Some good news, although this involves our other son’s re-adoption court case here in Virginia: I received a phone call this morning from the circuit court clerk’s office, telling me our re-adoption case is moving forward. Re-adoption essentially ensures our son’s adoption is recognized by our state and allows our son to have a certificate of foreign birth on file with the department of vital records. We are also seeking to legally change his name. (His Chinese name is currently used for our medical insurance and all of his legal documents.)
We completed our third and final post-placement report with our social worker for our first adoption last fall – this was required by our state before we could re-adopt. I had called a few attorneys in our area and learned they charge upwards of $1000 or more to complete a re-adoption case on our behalf. An adoptive family who had completed their own re-adoption emailed me a template and instructions for the court documents, and I learned the filing fee is just $39. The frugal side of me opted for the “do-it-yourself” option. About the same time we were getting ready to file the re-adoption paperwork, our adoption agency called with news about our son’s little brother in Taiwan. The re-adoption paperwork sat unfinished on my desk until last month, when the whirlwind of our home study and dossier paperwork subsided, and I finally submitted it to our local court. (A downside of the “do-it-yourself” option: paperwork gets ignored when life gets busy!)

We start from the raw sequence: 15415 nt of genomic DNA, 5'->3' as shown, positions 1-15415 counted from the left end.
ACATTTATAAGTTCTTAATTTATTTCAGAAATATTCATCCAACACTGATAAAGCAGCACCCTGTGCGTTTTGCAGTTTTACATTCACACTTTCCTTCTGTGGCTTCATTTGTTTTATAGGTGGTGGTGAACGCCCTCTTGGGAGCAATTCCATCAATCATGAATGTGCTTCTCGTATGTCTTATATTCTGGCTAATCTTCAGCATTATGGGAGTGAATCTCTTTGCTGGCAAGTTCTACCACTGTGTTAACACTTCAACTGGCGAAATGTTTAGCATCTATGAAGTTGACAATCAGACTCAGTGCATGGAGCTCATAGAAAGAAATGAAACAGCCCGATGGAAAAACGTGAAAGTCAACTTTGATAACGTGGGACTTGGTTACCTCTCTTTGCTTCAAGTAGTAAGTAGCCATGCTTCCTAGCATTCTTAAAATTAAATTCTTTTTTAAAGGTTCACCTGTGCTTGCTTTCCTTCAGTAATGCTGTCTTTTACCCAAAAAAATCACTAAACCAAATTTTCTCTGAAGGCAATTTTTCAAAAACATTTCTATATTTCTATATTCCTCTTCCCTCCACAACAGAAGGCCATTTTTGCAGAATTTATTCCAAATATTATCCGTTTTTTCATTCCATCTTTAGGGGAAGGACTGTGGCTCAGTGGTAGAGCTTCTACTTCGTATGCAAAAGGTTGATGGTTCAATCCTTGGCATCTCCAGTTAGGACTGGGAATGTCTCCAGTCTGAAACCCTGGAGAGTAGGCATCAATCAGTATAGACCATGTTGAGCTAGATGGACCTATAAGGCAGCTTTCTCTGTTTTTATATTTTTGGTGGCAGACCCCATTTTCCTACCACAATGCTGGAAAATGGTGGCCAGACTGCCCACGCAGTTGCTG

The next step for our re-adoption: our social worker will complete a report for the court, and then the judge will hopefully sign off on our final order of reference and petition to change his name. In some states, families have a court hearing and even take a picture with the judge following the proceedings. We will likely just receive a copy of the signed order in the mail. But I plan to celebrate this milestone whenever it is completed!